Impact of COVID-19 on Los Angeles & Southern California Hotel Markets

A record-breaking decade of growth in the hospitality space in Southern California has now been brought to a halt by COVID-19. This article explores the impact of the pandemic on Los Angeles and other major Southern California hotel markets.
Luigi Major
Since December 2019, outbreaks of coronavirus (COVID-19) have led to global economic disruptions as cities and countries attempt to slow the spread of the disease by implementing lockdowns and social distancing measures. At the time of publishing this article, the number of cases in the United States and California exceeded 680,000 and 28,000, respectively. The federal government, along with state and local governments, has implemented restrictions to slow the spread of the disease, including stay-at-home or shelter-in-place orders. Major events have been canceled, and travel has been curtailed to “essential business” only. These measures, coupled with individual fears of contracting the disease, have profoundly affected the hospitality industry, in various aspects; this article looks at how the pandemic has affected lodging demand in Southern California and presents an outlook for the region for the months to come.
 
 
Beginning in early March, prominent events (e.g., sporting events, award shows, group conferences, etc.) in Southern California, similar to many regions around the world, were canceled or postponed. Major attractions such as Disneyland, Universal Studios, Knotts Berry Farm, Six Flags Magic Mountain, the Santa Monica Pier, Big Bear Resort, and Mammoth Mountain also quickly closed in response to the pandemic. On March 19, 2020, California became the first state in the country to issue a statewide “Stay at Home” order and, since that time, economic activity has ground to a halt; the order remains in place until at least May 15.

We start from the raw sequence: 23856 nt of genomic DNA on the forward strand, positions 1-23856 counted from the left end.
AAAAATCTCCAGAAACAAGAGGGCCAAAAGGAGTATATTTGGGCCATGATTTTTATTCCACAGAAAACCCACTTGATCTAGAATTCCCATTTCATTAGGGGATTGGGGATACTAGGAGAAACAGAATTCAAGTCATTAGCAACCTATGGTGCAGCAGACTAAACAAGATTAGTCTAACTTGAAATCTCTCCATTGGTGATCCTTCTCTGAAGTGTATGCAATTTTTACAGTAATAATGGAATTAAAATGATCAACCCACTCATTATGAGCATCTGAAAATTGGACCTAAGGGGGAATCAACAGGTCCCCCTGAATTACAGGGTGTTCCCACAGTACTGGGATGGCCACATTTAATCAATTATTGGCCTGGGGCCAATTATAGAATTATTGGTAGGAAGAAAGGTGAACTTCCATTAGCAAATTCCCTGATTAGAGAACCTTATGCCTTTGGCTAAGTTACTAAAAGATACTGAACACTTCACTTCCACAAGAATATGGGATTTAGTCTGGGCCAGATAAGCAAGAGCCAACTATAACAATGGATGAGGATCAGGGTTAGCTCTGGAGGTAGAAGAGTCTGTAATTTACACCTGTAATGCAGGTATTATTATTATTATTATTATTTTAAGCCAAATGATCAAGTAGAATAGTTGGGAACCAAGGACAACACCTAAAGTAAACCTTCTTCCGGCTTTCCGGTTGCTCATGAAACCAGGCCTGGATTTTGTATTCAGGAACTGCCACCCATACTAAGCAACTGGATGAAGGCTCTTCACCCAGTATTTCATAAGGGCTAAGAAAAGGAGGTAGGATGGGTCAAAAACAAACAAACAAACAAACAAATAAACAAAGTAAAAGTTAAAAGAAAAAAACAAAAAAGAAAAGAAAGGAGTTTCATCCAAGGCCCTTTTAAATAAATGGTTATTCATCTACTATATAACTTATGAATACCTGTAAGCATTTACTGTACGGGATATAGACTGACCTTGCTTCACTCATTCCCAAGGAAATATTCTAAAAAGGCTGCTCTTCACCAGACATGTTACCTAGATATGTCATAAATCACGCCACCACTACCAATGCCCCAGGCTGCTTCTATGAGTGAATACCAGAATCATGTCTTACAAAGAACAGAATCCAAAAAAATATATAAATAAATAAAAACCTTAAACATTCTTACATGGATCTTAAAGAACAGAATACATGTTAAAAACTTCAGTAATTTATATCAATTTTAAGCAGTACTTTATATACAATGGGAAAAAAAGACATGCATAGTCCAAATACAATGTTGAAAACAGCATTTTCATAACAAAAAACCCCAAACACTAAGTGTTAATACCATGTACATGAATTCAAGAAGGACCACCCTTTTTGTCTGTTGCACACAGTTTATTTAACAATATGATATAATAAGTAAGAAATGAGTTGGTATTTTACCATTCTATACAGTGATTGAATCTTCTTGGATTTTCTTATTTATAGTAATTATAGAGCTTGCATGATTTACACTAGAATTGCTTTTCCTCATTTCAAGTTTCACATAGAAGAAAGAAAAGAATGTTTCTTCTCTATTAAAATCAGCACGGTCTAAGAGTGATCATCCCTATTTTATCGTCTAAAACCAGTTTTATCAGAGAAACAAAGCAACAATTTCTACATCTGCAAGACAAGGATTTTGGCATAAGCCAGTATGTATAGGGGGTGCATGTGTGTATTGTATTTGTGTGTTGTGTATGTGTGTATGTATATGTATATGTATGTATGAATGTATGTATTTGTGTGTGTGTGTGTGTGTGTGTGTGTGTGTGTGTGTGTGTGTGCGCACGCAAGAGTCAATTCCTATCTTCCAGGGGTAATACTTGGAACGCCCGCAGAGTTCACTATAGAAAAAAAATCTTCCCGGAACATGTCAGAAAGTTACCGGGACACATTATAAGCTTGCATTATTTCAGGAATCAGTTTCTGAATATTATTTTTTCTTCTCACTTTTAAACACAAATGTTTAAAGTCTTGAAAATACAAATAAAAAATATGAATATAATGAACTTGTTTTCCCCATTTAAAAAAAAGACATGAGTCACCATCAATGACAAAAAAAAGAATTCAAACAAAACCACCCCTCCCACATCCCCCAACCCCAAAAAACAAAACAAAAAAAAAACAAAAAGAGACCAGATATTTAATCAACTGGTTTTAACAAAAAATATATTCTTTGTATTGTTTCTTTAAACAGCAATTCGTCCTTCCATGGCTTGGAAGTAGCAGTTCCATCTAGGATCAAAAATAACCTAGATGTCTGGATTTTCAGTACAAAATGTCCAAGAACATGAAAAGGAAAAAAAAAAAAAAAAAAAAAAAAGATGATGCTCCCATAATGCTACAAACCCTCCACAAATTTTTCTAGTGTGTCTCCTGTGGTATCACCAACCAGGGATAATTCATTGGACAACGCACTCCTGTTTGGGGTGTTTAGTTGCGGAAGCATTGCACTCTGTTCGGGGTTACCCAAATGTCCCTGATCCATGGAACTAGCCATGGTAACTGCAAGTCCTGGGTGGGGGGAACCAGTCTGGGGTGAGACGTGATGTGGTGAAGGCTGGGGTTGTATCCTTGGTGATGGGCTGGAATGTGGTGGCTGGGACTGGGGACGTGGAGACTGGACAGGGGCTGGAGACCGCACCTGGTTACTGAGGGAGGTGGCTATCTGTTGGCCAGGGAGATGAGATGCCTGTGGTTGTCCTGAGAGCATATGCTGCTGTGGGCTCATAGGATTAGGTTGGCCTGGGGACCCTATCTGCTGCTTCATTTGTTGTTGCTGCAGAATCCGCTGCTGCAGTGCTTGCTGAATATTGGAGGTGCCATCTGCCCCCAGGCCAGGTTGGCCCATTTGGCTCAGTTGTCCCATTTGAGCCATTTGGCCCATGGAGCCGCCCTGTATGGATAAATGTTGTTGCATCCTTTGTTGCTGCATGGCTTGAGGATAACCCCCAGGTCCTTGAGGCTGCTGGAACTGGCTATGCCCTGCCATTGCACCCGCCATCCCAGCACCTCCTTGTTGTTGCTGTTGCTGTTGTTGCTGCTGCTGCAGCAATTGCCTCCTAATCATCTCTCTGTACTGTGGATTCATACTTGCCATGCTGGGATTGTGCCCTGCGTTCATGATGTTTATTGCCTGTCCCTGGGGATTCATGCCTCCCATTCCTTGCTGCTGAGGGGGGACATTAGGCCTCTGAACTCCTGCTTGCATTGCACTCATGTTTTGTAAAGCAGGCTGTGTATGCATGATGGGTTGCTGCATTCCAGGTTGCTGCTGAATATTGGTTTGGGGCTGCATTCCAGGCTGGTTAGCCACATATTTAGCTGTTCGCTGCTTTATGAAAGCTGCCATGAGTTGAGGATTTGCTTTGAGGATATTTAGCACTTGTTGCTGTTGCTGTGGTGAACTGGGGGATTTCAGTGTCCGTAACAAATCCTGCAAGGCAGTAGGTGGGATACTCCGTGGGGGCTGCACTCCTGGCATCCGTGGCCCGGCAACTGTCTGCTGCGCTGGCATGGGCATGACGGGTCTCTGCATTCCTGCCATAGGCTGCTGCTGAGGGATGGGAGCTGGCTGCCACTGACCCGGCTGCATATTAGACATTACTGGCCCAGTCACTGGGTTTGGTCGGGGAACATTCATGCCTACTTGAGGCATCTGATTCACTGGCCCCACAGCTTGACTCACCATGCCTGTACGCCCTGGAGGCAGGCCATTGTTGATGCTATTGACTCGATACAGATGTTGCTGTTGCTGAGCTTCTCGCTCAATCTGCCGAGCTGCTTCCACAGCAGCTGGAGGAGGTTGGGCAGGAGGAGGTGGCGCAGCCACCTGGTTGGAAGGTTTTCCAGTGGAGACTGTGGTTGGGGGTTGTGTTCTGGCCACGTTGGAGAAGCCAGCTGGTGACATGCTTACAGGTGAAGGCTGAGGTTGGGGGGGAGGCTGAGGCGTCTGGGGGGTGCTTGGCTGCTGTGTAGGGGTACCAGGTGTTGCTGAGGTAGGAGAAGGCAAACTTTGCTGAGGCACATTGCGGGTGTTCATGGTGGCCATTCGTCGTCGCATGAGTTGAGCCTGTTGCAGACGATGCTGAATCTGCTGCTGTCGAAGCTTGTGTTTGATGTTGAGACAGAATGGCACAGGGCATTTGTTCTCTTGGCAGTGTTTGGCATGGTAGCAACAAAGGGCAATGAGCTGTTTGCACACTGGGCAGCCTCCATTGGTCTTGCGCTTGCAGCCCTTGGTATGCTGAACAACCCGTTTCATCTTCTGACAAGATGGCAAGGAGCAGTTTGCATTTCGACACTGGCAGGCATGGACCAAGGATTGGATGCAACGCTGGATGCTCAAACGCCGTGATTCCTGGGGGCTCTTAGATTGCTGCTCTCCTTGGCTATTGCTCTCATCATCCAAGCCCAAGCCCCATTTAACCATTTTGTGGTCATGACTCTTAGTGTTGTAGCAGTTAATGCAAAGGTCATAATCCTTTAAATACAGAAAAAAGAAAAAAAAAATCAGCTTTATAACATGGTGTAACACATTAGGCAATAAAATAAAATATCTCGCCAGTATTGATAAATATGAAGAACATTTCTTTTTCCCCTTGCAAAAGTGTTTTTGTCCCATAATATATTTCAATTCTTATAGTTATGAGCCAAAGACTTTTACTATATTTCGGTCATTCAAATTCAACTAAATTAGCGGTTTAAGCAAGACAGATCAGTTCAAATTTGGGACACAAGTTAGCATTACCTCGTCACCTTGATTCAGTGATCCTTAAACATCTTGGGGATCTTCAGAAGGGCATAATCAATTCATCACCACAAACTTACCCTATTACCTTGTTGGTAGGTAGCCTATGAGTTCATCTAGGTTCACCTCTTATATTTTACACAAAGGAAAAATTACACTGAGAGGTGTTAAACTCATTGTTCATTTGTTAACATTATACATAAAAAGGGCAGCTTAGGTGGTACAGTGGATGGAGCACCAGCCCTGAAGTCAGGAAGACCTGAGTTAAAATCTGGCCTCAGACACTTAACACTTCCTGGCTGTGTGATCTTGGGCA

As can be imagined, the hospitality industry in the region, as with the rest of the country, is now reeling from the unprecedented drop in demand caused by these measures, which have resulted in substantially lower occupancies and average rates. For the combined L.A., Anaheim/Santa Ana, and San Diego lodging markets, RevPAR grew 3.2% in 2018, and then increased by only 0.3% in 2019; this weak performance was due primarily to the supply increase in 2019. Demand growth resumed in early 2020; up until the end of February 2020, hospitality markets in Southern California were on track to once again break records, reporting slightly higher RevPAR levels than those achieved during the same period of 2019.

However, in the span of four weeks in March, the industry took a nosedive as travel came to a halt. As of mid-April, absolute occupancies in most markets were reported in the 15% to 25% range, with ADR levels dropping on average 40% to 45%. Ultimately, this resulted in a RevPAR decrease of 80% to 90% for most markets in the region (to an absolute level of approximately $20). The following chart illustrates weekly RevPAR performance thus far in 2020 compared to 2019 (on a running 28-day basis) for the aforementioned Southern California markets combined.
 
Southern California RevPAR
Source: STR
 
In California, as of April, all non-essential businesses and even parks have been ordered closed, with residents being allowed to work at or visit essential places of business, such as hospitals, pharmacies, grocery stores, and restaurants (for take-out/delivery only). Flights through LAX, as an example, decreased from over 1,600 per week in January to just 400 per week by early April. Without a doubt, travel, tourism, events, and conferences are now last on people’s mind, as mostly everyone remains at home across the country. Nevertheless, the start and length of the recovery will depend on the duration of the pandemic and on any other economic repercussions that may arise.

A reopening of the local economy is a complex issue. The governor’s office has identified six factors that need to be addressed prior reopening the economy, including increased testing, the protection of vulnerable populations in the state, the provision of PPE to hospitals and their staff, continued work with academics and research, the redrawing of floor plans in various facilities to allow for the continuation of social distancing, and the ability to reinstate more vigorous controls should the outbreak continue.

According to The Employment Situation report released on April 3, 2020, unemployment nationwide increased from 3.5% in February to 4.4% in March. Total unemployment claims from mid-March to mid-April have totaled 22 million; as such, national unemployment is on track to exceed 13% in the coming months. In California alone, jobless claims have exceeded three million since March, also suggesting an unemployment rate of at least 10% as of April. As time passes, it is now becoming more evident that the economic repercussions of this pandemic will be severe and are likely to last long after the virus dissipates.